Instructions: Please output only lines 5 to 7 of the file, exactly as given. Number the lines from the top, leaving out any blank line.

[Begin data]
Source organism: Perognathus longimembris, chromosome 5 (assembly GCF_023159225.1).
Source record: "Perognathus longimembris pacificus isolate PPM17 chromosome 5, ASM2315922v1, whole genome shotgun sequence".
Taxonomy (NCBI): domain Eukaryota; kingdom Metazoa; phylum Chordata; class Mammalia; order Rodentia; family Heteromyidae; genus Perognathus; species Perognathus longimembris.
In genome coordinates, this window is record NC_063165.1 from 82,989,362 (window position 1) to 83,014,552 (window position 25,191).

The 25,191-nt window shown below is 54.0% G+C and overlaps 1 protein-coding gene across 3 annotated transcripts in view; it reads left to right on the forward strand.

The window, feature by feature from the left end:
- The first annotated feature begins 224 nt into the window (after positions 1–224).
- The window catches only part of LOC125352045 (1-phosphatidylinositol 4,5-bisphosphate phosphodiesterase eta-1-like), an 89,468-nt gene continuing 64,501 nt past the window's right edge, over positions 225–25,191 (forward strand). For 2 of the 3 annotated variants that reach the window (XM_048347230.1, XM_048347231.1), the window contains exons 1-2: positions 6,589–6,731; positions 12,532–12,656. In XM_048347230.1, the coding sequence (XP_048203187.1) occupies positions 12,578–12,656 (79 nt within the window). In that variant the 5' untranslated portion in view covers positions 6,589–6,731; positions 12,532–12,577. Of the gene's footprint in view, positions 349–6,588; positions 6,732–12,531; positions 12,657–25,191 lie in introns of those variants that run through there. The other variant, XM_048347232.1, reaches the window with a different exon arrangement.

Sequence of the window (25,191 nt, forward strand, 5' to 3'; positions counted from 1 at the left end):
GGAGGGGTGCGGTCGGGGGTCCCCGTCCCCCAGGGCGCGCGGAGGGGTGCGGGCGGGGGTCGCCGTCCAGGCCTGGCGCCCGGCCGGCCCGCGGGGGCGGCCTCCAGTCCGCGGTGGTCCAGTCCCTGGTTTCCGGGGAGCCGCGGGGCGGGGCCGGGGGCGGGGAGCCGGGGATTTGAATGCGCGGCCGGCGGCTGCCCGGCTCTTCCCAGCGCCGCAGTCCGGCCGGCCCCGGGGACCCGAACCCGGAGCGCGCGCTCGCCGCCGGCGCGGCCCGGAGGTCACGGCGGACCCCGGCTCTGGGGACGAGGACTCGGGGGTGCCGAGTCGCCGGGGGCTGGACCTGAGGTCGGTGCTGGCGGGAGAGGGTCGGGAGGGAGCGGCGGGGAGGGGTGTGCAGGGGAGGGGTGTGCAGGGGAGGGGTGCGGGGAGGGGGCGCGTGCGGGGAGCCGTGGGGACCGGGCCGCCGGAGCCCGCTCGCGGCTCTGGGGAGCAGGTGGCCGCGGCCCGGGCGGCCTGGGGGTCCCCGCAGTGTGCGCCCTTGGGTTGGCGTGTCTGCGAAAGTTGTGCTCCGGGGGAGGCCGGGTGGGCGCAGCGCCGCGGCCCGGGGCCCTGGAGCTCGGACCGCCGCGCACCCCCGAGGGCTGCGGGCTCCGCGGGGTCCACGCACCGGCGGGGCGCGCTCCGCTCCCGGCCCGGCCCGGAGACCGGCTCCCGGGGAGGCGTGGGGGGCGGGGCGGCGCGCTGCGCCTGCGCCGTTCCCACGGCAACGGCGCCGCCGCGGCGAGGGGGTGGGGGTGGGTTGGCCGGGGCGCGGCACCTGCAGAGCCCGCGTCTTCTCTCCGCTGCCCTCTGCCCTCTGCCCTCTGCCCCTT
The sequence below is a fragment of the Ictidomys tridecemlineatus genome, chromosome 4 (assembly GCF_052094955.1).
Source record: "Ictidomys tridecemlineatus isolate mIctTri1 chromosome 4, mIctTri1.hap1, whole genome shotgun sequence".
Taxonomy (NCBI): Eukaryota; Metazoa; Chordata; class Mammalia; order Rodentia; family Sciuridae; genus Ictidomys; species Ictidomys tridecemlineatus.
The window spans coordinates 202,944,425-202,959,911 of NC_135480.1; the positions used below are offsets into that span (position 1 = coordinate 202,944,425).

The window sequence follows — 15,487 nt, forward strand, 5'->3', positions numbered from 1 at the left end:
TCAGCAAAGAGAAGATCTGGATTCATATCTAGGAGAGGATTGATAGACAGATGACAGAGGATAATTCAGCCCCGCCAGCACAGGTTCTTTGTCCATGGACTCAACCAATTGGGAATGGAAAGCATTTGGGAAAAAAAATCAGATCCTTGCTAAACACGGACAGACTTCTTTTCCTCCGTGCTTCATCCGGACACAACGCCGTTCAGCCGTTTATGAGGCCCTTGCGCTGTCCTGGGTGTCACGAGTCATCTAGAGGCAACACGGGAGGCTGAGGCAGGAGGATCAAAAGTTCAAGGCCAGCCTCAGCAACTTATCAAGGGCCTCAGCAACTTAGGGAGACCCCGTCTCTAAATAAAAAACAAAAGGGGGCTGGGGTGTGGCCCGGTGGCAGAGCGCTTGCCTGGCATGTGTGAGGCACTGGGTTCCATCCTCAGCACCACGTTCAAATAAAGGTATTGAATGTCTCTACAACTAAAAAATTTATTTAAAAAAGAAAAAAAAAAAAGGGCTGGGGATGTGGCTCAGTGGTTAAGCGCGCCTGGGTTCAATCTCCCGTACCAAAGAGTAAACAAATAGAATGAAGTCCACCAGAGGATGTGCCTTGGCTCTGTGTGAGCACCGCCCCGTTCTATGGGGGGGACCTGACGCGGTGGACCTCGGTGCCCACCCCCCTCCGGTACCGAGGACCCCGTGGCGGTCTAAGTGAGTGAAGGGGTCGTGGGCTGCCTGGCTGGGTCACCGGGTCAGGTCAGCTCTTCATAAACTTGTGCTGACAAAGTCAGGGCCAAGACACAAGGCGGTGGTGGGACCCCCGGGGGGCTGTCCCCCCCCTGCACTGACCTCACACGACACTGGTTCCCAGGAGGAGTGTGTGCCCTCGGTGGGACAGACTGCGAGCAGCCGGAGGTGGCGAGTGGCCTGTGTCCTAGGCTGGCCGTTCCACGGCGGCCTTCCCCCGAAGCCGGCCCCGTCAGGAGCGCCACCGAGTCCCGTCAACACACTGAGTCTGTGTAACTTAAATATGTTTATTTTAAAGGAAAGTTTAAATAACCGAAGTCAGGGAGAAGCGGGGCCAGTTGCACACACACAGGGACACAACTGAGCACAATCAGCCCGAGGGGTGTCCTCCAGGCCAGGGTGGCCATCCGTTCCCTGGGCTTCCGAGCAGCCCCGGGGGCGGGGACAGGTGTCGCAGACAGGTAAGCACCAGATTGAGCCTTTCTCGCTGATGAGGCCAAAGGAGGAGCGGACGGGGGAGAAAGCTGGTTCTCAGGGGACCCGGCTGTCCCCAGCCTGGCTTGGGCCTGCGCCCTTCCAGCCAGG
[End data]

The 25,191-nt window shown below is 54.0% G+C and overlaps 1 protein-coding gene across 3 annotated transcripts in view; it reads left to right on the forward strand.

The window, feature by feature from the left end:
- The first annotated feature begins 224 nt into the window (after positions 1–224).